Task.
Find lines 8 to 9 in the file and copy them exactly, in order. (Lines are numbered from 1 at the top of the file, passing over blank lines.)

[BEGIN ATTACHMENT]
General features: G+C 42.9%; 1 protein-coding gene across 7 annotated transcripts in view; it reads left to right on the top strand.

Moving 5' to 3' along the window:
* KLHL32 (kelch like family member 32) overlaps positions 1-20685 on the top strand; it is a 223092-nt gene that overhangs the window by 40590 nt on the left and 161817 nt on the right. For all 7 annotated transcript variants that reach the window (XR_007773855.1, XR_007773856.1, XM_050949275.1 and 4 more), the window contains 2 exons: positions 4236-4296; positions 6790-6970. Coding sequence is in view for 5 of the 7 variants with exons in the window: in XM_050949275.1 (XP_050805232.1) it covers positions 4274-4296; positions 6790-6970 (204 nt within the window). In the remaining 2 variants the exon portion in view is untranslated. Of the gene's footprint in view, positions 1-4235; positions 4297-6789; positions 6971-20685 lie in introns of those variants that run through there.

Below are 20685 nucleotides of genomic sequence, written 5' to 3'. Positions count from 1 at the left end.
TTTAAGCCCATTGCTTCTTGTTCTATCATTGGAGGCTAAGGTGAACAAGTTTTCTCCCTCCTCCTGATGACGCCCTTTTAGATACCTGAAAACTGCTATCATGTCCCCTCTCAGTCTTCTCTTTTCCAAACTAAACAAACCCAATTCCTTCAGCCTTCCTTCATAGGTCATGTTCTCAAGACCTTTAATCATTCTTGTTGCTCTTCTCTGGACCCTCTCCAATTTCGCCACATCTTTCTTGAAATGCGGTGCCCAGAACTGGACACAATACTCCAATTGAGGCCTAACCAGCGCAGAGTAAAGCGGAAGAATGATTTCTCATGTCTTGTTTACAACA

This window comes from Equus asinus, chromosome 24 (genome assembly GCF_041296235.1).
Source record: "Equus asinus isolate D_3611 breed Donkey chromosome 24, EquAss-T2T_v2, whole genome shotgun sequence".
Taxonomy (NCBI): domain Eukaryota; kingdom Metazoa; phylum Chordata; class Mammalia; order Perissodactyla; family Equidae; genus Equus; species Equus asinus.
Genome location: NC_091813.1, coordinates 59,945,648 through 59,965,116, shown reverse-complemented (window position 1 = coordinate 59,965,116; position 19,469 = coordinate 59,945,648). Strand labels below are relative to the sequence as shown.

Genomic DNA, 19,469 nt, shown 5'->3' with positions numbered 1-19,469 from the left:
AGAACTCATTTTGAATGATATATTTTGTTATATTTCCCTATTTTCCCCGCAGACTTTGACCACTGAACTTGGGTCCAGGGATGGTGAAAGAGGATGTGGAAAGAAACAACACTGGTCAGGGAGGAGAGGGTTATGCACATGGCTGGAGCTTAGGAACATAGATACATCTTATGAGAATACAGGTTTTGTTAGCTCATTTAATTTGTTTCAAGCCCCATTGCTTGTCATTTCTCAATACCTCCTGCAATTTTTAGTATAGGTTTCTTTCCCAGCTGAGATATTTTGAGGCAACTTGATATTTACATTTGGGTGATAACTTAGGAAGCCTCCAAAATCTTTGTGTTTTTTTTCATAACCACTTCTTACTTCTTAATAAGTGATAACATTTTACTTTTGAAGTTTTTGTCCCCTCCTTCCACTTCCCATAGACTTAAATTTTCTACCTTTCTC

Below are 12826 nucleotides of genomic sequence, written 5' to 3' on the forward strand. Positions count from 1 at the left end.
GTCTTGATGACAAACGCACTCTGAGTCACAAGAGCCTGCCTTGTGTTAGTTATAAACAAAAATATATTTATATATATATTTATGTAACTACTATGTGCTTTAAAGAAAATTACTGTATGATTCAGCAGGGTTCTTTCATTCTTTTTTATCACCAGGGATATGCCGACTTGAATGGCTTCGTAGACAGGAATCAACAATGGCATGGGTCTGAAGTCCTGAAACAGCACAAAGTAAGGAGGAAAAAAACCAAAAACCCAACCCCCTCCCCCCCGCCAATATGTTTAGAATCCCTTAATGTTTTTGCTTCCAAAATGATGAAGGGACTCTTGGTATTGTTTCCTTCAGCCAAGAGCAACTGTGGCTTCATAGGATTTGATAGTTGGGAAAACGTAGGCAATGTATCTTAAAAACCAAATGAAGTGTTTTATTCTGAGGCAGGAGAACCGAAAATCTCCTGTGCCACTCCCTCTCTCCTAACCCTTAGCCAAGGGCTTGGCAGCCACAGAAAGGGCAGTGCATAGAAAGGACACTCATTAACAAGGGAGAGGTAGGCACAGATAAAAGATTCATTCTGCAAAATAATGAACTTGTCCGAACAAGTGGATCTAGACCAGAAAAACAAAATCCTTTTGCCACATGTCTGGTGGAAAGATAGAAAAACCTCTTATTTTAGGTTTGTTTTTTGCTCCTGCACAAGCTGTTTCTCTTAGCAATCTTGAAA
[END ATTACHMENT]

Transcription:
Taxonomy (NCBI): domain Eukaryota; kingdom Metazoa; phylum Chordata; class Mammalia; order Perissodactyla; family Equidae; genus Equus; species Equus asinus.
Genome location: NC_091813.1, coordinates 59,945,648 through 59,965,116, shown reverse-complemented (window position 1 = coordinate 59,965,116; position 19,469 = coordinate 59,945,648). Strand labels below are relative to the sequence as shown.